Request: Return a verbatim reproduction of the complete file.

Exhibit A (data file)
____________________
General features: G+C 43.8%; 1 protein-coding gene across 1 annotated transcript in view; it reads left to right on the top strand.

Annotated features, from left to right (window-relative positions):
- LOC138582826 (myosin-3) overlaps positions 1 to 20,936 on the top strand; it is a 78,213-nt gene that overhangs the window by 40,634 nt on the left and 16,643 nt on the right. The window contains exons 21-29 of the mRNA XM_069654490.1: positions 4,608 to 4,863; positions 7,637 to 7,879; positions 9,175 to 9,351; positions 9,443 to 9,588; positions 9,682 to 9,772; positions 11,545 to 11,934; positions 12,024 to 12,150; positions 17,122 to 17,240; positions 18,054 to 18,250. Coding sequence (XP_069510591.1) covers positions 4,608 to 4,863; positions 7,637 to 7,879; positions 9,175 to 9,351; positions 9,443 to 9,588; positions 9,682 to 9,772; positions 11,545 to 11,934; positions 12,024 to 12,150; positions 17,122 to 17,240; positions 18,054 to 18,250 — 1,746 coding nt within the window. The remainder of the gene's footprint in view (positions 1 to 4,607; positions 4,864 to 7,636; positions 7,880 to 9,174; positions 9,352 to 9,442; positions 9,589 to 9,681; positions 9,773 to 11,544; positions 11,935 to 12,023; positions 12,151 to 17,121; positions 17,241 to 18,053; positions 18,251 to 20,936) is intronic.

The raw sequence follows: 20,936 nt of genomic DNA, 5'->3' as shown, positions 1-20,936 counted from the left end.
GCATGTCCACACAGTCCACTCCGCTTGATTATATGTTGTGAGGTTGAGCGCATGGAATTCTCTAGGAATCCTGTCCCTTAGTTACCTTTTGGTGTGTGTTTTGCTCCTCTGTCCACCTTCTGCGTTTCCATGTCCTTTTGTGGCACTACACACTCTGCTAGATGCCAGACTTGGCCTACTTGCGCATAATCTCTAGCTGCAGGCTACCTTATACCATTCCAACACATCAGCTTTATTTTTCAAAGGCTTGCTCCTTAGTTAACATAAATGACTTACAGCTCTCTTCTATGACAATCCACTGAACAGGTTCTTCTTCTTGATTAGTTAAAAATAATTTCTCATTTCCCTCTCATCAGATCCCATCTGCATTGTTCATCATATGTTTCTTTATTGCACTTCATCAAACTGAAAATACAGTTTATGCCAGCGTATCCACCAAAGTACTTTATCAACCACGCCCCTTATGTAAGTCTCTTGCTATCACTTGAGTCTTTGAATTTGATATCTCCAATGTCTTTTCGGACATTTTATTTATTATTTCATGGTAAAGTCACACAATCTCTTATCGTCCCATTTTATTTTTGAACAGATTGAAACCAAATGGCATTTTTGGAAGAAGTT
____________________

General features: G+C 43.8%; 1 protein-coding gene across 1 annotated transcript in view; it reads left to right on the top strand.

Annotated features, from left to right (window-relative positions):
- LOC138582826 (myosin-3) overlaps positions 1 to 20,936 on the top strand; it is a 78,213-nt gene that overhangs the window by 40,634 nt on the left and 16,643 nt on the right. The window contains exons 21-29 of the mRNA XM_069654490.1: positions 4,608 to 4,863; positions 7,637 to 7,879; positions 9,175 to 9,351; positions 9,443 to 9,588; positions 9,682 to 9,772; positions 11,545 to 11,934; positions 12,024 to 12,150; positions 17,122 to 17,240; positions 18,054 to 18,250. Coding sequence (XP_069510591.1) covers positions 4,608 to 4,863; positions 7,637 to 7,879; positions 9,175 to 9,351; positions 9,443 to 9,588; positions 9,682 to 9,772; positions 11,545 to 11,934; positions 12,024 to 12,150; positions 17,122 to 17,240; positions 18,054 to 18,250 — 1,746 coding nt within the window. The remainder of the gene's footprint in view (positions 1 to 4,607; positions 4,864 to 7,636; positions 7,880 to 9,174; positions 9,352 to 9,442; positions 9,589 to 9,681; positions 9,773 to 11,544; positions 11,935 to 12,023; positions 12,151 to 17,121; positions 17,241 to 18,053; positions 18,251 to 20,936) is intronic.

The raw sequence follows: 20,936 nt of genomic DNA, 5'->3' as shown, positions 1-20,936 counted from the left end.
GCATGTCCACACAGTCCACTCCGCTTGATTATATGTTGTGAGGTTGAGCGCATGGAATTCTCTAGGAATCCTGTCCCTTAGTTACCTTTTGGTGTGTGTTTTGCTCCTCTGTCCACCTTCTGCGTTTCCATGTCCTTTTGTGGCACTACACACTCTGCTAGATGCCAGACTTGGCCTACTTGCGCATAATCTCTAGCTGCAGGCTACCTTATACCATTCCAACACATCAGCTTTATTTTTCAAAGGCTTGCTCCTTAGTTAACATAAATGACTTACAGCTCTCTTCTATGACAATCCACTGAACAGGTTCTTCTTCTTGATTAGTTAAAAATAATTTCTCATTTCCCTCTCATCAGATCCCATCTGCATTGTTCATCATATGTTTCTTTATTGCACTTCATCAAACTGAAAATACAGTTTATGCCAGCGTATCCACCAAAGTACTTTATCAACCACGCCCCTTATGTAAGTCTCTTGCTATCACTTGAGTCTTTGAATTTGATATCTCCAATGTCTTTTCGGACATTTTATTTATTATTTCATGGTAAAGTCACACAATCTCTTATCGTCCCATTTTATTTTTGAACAGATTGAAACCAAATGGCATTTTTGGAAGAAGTT